the fearful deeds which Indiana had described; and what reliance could
she feel in people who regarded deeds of blood and vengeance as acts of
virtuous heroism?

Once, and only once during their stay, the Indians had passed within a
short distance of their dwelling; but they were in full chase of a bear,
which had been seen crossing the deep ravine near Mount Ararat, and they
had been too intent upon their game to notice the shanty, or had taken it
for the shelter of some trapper if it had been seen, for they never turned
out of their path, and Catharine, who was alone at the time, drawing water
from the spring, was so completely concealed by the high bank above her,
that she had quite escaped their notice. Fortunately, Indiana gave the two
boys a signal to conceal themselves when she saw them enter the ravine; and
effectually hidden among the thick grey mossy trunks of the cedars at the
lake shore, they remained secure from molestation, while the Indian girl
dropped noiselessly down among the tangled thicket of wild vines and
brushwood, which she drew cautiously over her, and closed her eyes, lest,
as she naively remarked, their glitter should be seen and betray her to her

It was a moment of intense anxiety to our poor wanderers, whose terrors
were more excited on behalf of the young Mohawk than for themselves, and
they congratulated her on her escape with affectionate warmth.

"Are my white brothers afraid to die?" was the young squaw's half-scornful
reply. "Indiana is the daughter of a brave; she fears not to die?"

The latter end of September, and the first week in October, had been stormy
and even cold. The rainy season, however, was now over; the nights were
often illuminated by the Aurora borealis, which might be seen forming
an arch of soft and lovely brightness over the lake, to the north and
north-eastern portions of the horizon, or shooting upwards, in ever-varying
shafts of greenish light, now hiding, now revealing the stars, which shone
with softened radiance through the silvery veil that dimmed their beauty.
Sometimes for many nights together the same appearance might be seen, and
was usually the forerunner of frosty weather, though occasionally it was
the precursor of cold winds, and heavy rains.

The Indian girl regarded it with superstitious feelings, but whether as an
omen for good or ill, she would not tell. On all matters connected with
her religions notions she was shy and reserved, though occasionally she
unconsciously revealed them. Thus the warnings of death or misfortunes were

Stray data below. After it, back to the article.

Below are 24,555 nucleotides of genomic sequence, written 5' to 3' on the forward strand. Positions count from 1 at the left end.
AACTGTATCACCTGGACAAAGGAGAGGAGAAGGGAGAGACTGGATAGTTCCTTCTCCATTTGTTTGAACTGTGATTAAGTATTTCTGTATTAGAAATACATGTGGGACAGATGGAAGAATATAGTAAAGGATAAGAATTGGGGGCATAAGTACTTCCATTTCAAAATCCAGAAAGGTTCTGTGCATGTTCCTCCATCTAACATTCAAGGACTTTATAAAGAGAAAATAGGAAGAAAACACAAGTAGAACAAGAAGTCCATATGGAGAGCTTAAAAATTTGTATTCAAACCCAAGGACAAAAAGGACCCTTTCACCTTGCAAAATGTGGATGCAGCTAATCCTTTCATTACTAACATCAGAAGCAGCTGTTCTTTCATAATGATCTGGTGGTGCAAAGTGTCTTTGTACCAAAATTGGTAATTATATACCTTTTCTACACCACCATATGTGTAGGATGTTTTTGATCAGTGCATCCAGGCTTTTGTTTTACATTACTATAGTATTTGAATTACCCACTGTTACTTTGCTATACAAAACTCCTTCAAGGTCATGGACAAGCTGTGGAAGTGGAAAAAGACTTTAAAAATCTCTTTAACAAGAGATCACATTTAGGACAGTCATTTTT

revealed to her by certain ominous sounds in the woods, the appearance of
strange birds or animals, or the meanings of others. The screeching of the
owl, the bleating of the doe, or barking of the fox, were evil auguries,
while the flight of the eagle and the croaking of the raven were omens of
good. She put faith in dreams, and would foretel good or evil fortune from
them; she could read the morning and evening clouds, and knew from various
appearances of the sky, or the coming or departing of certain birds or
insects, changes in the atmosphere. Her ear was quick in distinguishing the
changes in the voices of the birds or animals; she knew the times of their
coming and going, and her eye was quick to see as her ear to detect sounds.
Her voice was soft, and low, and plaintive, and she delighted in imitating
the little ballads or hymns that Catharine sung; though she knew nothing of
their meaning, she would catch the tunes, and sing the song with Catharine,
touching the hearts of her delighted auditors by the melody and pathos of
her voice.

The season called Indian summer had now arrived: the air was soft and mild,
almost oppressively warm; the sun looked red as though seen through the
smoke clouds of a populous city. A soft blue haze hung on the bosom of the
glassy lake, which reflected on its waveless surface every passing shadow,
and the gorgeous tints of its changing woods on shore and island. Sometimes
the stillness of the air was relieved by a soft sighing wind, which rustled
the dying foliage as it swept by.

The Indian summer is the harvest of the Indian tribes. It is during this
season that they hunt and shoot the wild fowl that come in their annual
flights to visit the waters of the American lakes and rivers; it is then
that they gather in their rice, and prepare their winter stores of meat,
and fish, and furs. The Indian girl knew the season they would resort to
certain hunting grounds. They were constant, and altered not their customs;
as it was with their fathers, so it was with them.

Louis had heard so much of the Otonabee river from Indiana, that he was
impatient to go and explore the entrance, and the shores of the lake on
that side, which hitherto they had not ventured to do for fear of being
surprised by the Indians. "Some fine day," said Louis, "we will go out in
the canoe, explore the distant islands, and go up the river a little way."